Graduate level courses as an undergrad

hermitcrab47
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Graduate level courses as an undergrad

Postby hermitcrab47 » Thu May 21, 2015 11:18 pm

How helpful would it be to have taken 3-4 graduate level classes as an undergraduate, with an A in all of them, when applying to physics graduate school? Please answer any of these more specific questions below if you have time,

1. How helpful are graduate classes (assuming A's) relative to other things such as publications, and REU experiences?
2. How much better do graduate level physics classes look than graduate level math classes?
3. Are there any graduate classes that would stand out far more than others?

I got an A in a graduate level PDE course through the math department last semester, and am taking a graduate-level math-methods-in-quantum course through the math department this summer. I was also planning on taking GR through the physics department when it's offered.
4. How much more attractive of a candidate would this make me (assuming all A's) than had I not taken these courses?

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YodaT
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Re: Graduate level courses as an undergrad

Postby YodaT » Thu May 21, 2015 11:48 pm

Do research. Lots of it. The one thing that'll distinguish you from a pile of applicants is a publication and excellent recommendation letters, that is if your GPA of core upper-level physics (i.e., junior and above) courses and PGRE allow you beyond the cutoff. Whether such a cutoff is soft or hard, depends on the exact program. REU experiences are also great, but not necessary since a lot of these REU programs target underrepresented groups and individuals primarily from undergraduate institutes. They also don't allow a strong assessment of your abilities in research in the long-term... they are only for 2 months.

Personally I would suggest venturing outside your comfort zone. Take computer science courses, look into astronomy courses, or maybe even try an applied physics and/or engineering course. Undergrad is the last chance for you to explore different areas and get an overview of how other fields function. All this grad course nonsense can be covered in grad school (your credit won't even transfer 99% of the time). That being said courses can only take you so far. A lot of learning comes from actual research, where there aren't timed exams or solutions typed by a TA.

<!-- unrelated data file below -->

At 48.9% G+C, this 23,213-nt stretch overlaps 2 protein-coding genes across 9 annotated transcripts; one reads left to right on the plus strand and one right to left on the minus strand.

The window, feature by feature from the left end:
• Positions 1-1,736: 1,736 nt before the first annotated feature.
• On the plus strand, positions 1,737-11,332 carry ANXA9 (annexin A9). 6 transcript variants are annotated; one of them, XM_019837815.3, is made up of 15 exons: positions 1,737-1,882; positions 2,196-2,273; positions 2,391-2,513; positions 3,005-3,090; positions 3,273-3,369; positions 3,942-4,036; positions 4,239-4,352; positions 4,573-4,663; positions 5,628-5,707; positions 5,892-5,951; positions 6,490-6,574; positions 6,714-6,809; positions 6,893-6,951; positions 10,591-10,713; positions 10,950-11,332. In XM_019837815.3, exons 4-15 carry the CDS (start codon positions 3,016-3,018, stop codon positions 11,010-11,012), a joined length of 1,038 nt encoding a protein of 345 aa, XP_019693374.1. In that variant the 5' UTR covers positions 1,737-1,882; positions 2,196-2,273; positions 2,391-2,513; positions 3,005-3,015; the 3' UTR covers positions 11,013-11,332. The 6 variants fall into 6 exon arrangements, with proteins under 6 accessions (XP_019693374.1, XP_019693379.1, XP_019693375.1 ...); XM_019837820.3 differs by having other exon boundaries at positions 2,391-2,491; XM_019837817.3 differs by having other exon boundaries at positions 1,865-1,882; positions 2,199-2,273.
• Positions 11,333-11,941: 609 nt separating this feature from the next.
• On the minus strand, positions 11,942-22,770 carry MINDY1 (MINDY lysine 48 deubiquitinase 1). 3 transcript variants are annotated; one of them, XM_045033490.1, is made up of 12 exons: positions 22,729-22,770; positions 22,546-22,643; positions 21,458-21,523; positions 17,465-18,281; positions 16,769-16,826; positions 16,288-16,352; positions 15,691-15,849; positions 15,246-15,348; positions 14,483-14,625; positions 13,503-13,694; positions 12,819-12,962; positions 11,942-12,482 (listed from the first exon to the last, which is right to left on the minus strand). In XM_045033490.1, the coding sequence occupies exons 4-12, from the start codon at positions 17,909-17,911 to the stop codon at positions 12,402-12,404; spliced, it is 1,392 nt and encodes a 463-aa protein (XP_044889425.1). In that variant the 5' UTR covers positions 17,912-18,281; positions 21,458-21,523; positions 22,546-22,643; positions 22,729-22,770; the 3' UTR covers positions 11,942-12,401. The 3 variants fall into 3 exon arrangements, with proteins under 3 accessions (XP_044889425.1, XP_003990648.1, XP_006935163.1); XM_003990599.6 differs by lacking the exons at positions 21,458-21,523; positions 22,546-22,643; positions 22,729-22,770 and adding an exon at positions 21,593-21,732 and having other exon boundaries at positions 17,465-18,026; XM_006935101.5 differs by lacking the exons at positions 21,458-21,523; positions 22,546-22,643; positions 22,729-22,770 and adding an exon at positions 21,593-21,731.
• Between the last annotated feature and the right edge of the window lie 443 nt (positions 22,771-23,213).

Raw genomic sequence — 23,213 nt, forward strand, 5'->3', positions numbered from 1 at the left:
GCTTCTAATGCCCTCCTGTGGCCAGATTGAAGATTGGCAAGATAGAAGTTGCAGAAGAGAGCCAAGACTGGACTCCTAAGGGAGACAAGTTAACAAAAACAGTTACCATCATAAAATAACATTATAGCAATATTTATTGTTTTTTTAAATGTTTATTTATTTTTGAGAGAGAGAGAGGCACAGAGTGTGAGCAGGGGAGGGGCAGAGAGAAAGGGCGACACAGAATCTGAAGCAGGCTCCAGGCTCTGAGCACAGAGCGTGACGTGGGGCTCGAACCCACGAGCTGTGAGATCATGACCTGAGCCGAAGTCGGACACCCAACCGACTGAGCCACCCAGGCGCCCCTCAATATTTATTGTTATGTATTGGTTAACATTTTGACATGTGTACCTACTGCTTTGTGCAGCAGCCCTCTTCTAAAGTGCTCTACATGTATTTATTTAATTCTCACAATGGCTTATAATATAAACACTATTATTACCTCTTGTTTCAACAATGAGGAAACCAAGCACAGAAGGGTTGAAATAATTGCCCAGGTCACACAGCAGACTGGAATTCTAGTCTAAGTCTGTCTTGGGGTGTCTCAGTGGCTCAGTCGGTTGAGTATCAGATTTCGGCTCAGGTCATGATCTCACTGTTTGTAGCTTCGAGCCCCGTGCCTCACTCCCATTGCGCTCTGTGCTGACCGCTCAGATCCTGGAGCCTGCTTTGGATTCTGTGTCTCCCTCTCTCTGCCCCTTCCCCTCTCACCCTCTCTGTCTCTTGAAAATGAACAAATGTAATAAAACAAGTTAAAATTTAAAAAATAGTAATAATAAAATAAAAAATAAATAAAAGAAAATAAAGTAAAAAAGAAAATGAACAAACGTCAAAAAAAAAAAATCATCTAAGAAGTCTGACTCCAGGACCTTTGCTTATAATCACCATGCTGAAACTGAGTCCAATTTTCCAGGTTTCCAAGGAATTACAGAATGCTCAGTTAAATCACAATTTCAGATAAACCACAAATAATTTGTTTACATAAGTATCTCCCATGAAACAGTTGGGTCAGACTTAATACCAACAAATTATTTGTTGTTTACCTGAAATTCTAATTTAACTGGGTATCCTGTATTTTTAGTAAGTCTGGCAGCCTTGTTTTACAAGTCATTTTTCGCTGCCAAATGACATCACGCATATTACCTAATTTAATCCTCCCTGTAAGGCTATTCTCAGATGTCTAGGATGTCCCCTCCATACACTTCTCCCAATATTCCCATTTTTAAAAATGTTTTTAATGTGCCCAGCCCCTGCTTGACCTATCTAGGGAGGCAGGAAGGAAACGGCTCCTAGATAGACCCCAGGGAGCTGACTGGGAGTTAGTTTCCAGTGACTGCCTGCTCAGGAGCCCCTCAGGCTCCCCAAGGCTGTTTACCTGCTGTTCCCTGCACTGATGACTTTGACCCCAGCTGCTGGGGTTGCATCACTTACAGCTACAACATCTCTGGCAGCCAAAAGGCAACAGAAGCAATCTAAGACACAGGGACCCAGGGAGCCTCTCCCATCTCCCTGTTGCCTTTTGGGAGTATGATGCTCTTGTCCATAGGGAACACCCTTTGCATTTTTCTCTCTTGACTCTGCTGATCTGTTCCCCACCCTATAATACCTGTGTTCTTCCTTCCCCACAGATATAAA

In my opinion, courses are meant to teach you how to learn. When you learn how to learn, it's time to move on to bigger and better things.

TakeruK
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Re: Graduate level courses as an undergrad

Postby TakeruK » Fri May 22, 2015 11:40 am

I agree with YodaT -- if you have a choice between graduate courses and research, do research. If you can get a publication from your research, this is worth way more than an A+ in a grad class. In my opinion, admission committees use grades as a way to judge whether or not you will be able to succeed in their grad program and as a measure of your potential as a researcher. If you do research and get a good publication, this demonstrates your research ability--no need to rely on "potential".

Also, maybe it depends on your school, but at all of the schools I've been to (for grad and undergrad), graduate courses are graded differently and an A in a grad course isn't that hard to do. Graduate students have a lot of other priorities besides classes, so in the places I've been to, you just need to meet expectations to get an A (B would be minimal pass and A+ is for surpassing expectations). In many places, a graduate course grade below B is a failing grade.

However, there might be one or two graduate courses (especially if directly related to your research) that you could take and if you excel in it, that could look good. Especially if your advisor is the instructor, then they can write about it in their LOR for you. Getting an A in a grad class as an undergrad isn't that impressive. But if your LOR says that you were one of the top students in that grad class as an undergrad, then that's good.